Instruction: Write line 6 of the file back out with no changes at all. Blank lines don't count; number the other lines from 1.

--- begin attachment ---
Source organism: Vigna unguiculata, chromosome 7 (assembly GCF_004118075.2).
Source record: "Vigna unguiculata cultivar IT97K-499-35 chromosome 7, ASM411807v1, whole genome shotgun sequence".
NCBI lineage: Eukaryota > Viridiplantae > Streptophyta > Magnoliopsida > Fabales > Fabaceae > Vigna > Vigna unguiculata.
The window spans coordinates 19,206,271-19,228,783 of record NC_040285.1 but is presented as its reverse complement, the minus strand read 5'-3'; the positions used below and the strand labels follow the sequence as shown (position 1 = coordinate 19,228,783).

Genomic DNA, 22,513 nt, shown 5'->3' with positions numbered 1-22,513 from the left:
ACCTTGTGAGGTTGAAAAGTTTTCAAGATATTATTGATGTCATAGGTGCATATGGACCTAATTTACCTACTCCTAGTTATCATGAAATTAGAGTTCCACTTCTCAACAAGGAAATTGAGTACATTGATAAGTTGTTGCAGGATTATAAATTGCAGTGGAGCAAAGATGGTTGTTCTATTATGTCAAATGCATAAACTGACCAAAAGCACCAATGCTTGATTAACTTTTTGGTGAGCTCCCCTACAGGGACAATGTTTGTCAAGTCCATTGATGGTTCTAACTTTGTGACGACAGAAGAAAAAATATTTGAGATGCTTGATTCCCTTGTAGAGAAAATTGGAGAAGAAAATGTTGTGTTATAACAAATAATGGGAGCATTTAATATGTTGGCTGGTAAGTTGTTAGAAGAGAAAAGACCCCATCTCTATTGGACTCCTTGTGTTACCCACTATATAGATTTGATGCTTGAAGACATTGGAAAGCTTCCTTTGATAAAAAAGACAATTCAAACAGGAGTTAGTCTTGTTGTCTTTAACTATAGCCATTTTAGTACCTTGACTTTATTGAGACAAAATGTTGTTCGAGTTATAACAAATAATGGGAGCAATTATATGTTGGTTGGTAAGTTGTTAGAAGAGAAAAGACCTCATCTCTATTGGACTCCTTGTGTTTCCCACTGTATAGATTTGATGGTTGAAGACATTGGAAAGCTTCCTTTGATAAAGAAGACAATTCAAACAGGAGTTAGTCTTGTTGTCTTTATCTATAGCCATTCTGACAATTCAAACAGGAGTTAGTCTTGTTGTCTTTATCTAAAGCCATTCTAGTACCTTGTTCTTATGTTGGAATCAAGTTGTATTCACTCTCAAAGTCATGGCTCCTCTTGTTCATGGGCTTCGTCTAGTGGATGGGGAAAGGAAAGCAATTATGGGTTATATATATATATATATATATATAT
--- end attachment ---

ACCTTGTGAGGTTGAAAAGTTTTCAAGATATTATTGATGTCATAGGTGCATATGGACCTAATTTACCTACTCCTAGTTATCATGAAATTAGAGTTCCACTTCTCAACAAGGAAATTGAGTACATTGATAAGTTGTTGCAGGATTATAAATTGCAGTGGAGCAAAGATGGTTGTTCTATTATGTCAAATGCATAAACTGACCAAAAGCACCAATGCTTGATTAACTTTTTGGTGAGCTCCCCTACAGGGACAATGTTTGTCAAGTCCATTGATGGTTCTAACTTTGTGACGACAGAAGAAAAAATATTTGAGATGCTTGATTCCCTTGTAGAGAAAATTGGAGAAGAAAATGTTGTGTTATAACAAATAATGGGAGCATTTAATATGTTGGCTGGTAAGTTGTTAGAAGAGAAAAGACCCCATCTCTATTGGACTCCTTGTGTTACCCACTATATAGATTTGATGCTTGAAGACATTGGAAAGCTTCCTTTGATAAAAAAGACAATTCAAACAGGAGTTAGTCTTGTTGTCTTTAACTATAGCCATTTTAGTACCTTGACTTTATTGAGACAAAATGTTGTTCGAGTTATAACAAATAATGGGAGCAATTATATGTTGGTTGGTAAGTTGTTAGAAGAGAAAAGACCTCATCTCTATTGGACTCCTTGTGTTTCCCACTGTATAGATTTGATGGTTGAAGACATTGGAAAGCTTCCTTTGATAAAGAAGACAATTCAAACAGGAGTTAGTCTTGTTGTCTTTATCTATAGCCATTCTGACAATTCAAACAGGAGTTAGTCTTGTTGTCTTTATCTAAAGCCATTCTAGTACCTTGTTCTTATGTTGGAATCAAGTTGTATTCACTCTCAAAGTCATGGCTCCTCTTGTTCATGGGCTTCGTCTAGTGGATGGGGAAAGGAAAGCAATTATGGGTTATATATATATATATATATATATAT